If you’re a current or former Verizon Wireless customer in New York state, you may get a check in the mail soon from Verizon. It’s a refund of taxes paid on your wireless bill in the past, as far back as 2008.

Unexpected tax refunds… from Verizon?

People across New York state have started to receive mysterious checks from Verizon Wireless that they weren’t expecting. Information on the checks indicates that they’re refunds of a gross revenue tax covering the period from 2008 to 2014. What does that mean?
The Albany Times Union looked into the mystery checks, and found that no one at the state or Verizon either knew or could say what the checks were.
The Times Union contacted a spokesperson for the state Department of Taxation and Finance, who told the newspaper that he couldn’t say what the refunds were for for privacy reasons.
The state Public Utilities Commission, which oversees telecommunications companies, had nothing to do with the change to mobile plan taxes, and told the TU that it had nothing to add.

Not-so-local phones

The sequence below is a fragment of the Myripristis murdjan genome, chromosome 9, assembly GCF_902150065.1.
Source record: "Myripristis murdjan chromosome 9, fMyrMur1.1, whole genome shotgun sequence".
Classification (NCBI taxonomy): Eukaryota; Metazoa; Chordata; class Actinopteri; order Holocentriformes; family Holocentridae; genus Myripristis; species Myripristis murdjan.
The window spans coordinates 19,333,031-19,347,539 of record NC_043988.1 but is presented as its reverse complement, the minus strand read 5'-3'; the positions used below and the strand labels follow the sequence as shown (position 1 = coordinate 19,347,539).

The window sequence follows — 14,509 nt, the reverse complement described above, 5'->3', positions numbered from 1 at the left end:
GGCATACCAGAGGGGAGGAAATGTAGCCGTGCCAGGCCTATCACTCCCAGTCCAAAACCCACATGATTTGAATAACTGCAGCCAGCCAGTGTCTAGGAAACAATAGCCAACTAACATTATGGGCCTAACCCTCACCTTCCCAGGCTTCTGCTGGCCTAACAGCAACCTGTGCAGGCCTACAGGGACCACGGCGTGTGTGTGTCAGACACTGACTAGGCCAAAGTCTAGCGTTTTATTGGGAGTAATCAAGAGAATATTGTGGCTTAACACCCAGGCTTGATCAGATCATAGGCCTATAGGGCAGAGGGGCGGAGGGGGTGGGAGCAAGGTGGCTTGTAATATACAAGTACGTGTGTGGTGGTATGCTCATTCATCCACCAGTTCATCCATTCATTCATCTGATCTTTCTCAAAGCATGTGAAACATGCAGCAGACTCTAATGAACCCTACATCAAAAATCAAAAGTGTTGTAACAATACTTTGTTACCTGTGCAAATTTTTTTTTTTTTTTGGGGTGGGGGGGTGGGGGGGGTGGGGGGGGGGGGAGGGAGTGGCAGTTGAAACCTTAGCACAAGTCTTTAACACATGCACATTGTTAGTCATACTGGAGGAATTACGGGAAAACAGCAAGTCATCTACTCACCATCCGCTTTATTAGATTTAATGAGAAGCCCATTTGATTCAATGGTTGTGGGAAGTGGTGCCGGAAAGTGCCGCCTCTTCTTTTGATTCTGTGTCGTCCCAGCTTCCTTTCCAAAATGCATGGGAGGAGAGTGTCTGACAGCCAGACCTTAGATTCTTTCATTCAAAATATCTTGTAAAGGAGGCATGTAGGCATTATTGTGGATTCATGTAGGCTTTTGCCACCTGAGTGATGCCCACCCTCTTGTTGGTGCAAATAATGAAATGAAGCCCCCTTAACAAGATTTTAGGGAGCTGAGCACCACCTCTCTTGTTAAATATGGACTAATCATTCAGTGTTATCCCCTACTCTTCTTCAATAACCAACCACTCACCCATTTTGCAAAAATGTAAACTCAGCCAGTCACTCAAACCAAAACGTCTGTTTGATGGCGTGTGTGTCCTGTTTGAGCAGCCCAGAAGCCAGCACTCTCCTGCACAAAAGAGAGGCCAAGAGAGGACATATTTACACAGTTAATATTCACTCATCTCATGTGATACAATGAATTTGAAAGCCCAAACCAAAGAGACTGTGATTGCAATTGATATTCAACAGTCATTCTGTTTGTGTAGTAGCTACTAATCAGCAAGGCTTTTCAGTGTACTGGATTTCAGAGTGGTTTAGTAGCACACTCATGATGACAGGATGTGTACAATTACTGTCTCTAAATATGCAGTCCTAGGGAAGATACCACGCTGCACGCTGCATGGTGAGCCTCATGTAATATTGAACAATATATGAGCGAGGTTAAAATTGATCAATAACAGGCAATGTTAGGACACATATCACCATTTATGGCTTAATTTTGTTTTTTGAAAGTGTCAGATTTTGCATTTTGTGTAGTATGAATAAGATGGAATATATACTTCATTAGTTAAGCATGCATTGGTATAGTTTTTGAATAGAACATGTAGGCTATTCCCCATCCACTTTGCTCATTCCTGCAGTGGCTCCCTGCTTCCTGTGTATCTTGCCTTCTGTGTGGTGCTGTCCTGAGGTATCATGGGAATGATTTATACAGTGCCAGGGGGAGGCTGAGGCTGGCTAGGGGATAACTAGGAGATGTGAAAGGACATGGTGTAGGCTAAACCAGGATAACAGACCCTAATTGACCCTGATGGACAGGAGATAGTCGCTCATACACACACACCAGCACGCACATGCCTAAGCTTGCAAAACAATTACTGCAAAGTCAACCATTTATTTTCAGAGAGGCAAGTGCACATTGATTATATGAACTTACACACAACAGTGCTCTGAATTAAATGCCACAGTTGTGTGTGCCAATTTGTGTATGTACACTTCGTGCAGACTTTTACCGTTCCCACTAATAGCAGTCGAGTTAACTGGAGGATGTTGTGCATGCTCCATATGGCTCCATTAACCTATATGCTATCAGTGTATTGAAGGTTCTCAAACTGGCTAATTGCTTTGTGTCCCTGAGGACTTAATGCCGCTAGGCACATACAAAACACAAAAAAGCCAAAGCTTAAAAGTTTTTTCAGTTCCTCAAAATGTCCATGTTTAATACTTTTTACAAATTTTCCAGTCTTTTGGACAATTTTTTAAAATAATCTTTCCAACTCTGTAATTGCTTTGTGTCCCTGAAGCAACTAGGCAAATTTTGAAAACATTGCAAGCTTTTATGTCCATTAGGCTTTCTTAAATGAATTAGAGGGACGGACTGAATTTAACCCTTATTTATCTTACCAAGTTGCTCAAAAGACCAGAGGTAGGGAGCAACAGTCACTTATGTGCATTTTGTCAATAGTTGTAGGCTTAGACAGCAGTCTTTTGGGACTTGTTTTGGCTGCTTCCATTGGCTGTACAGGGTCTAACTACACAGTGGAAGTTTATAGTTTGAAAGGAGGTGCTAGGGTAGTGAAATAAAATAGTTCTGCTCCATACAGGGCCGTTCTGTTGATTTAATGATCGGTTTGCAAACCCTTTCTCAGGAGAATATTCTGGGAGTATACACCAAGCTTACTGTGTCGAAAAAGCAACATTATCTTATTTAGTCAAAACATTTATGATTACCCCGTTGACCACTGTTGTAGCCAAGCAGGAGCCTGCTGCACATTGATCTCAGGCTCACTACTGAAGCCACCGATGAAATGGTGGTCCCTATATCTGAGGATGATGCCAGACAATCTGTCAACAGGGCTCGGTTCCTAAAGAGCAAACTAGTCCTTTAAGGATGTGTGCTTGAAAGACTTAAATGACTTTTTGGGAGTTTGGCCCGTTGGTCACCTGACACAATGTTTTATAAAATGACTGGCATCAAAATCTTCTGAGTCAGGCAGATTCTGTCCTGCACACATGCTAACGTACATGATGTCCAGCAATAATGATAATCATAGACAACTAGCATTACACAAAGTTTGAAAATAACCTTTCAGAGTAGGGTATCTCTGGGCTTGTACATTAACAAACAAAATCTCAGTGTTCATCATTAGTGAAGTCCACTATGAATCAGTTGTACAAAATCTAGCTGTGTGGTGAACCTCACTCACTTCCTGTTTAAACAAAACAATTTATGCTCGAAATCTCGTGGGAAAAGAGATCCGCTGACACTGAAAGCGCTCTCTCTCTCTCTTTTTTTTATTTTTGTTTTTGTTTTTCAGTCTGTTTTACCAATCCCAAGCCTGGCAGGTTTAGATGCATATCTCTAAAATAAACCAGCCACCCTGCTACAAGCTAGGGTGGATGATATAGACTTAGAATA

Consumerist contacted Verizon to learn more, and confirmed the real reason for the checks. They are indeed refunds of a tax collected from 2008 to 2014 on mobile phone plans under the assumption that they were “local” plans, and that the state’s gross revenue tax applied.
In 2015, the Department of Taxation and Finance decided that mobile phone bills aren’t “local” phone service, and issued a technical memo [PDF] explaining the change in taxes on mobile phone bills.
“The State recently refunded some of the remitted funds to Verizon, and we have returned those refunds to current and former Verizon Wireless Customers,” a Verizon spokesman told Consumerist. That’s why the checks are showing up now, even though the tax changed in 2015.

Editor's Note: This article originally appeared on Consumerist.